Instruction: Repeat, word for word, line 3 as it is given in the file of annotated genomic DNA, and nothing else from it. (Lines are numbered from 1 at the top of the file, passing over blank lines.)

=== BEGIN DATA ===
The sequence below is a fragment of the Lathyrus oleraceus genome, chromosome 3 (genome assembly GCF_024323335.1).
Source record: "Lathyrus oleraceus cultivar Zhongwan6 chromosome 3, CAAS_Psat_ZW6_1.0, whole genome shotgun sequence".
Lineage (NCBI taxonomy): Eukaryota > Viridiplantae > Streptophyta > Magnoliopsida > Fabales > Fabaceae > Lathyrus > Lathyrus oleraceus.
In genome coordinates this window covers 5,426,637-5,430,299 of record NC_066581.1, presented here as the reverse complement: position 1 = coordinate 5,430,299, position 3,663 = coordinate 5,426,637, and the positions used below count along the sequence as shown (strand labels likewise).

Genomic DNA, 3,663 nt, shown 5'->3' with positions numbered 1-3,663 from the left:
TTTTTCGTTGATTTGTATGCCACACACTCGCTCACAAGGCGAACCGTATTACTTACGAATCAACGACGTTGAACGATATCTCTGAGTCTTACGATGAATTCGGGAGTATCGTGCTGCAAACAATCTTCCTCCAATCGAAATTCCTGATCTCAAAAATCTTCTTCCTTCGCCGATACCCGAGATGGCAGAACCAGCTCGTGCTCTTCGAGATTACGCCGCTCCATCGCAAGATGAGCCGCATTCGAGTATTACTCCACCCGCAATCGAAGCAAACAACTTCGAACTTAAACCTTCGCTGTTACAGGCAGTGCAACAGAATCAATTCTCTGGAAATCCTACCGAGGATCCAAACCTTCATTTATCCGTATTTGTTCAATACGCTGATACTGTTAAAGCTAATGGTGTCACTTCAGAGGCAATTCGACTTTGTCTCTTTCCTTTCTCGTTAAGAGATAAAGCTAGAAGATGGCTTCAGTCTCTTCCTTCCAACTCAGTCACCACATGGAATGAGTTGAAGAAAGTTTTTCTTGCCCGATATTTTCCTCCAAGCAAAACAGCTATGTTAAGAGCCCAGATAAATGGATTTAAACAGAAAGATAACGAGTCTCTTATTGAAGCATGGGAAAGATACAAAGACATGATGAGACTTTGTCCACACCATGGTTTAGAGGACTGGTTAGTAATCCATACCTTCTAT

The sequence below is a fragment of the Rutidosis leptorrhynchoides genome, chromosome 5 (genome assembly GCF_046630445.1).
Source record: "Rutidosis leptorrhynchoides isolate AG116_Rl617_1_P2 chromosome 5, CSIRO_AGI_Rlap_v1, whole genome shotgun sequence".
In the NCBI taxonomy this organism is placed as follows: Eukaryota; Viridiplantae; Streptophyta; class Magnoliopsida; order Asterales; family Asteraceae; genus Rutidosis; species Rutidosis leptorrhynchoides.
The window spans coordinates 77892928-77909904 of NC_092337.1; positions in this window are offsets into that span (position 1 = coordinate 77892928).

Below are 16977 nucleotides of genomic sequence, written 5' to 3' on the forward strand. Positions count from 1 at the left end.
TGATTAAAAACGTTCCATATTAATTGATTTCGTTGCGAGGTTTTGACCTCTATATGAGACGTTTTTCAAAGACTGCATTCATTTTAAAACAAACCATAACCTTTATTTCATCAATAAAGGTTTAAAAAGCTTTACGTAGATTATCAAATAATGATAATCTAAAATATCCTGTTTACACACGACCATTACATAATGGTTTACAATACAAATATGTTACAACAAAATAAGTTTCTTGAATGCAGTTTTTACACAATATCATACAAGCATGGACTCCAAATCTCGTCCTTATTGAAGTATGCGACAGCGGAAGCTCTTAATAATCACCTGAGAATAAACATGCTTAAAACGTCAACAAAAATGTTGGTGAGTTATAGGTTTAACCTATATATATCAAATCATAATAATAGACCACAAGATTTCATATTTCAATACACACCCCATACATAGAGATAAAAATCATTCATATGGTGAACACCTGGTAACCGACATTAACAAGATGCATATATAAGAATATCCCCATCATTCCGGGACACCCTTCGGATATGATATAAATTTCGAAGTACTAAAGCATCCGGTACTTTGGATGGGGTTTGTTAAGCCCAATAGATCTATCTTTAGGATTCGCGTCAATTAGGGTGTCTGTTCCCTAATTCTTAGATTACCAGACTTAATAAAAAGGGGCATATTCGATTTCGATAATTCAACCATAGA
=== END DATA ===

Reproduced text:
Lineage (NCBI taxonomy): Eukaryota > Viridiplantae > Streptophyta > Magnoliopsida > Fabales > Fabaceae > Lathyrus > Lathyrus oleraceus.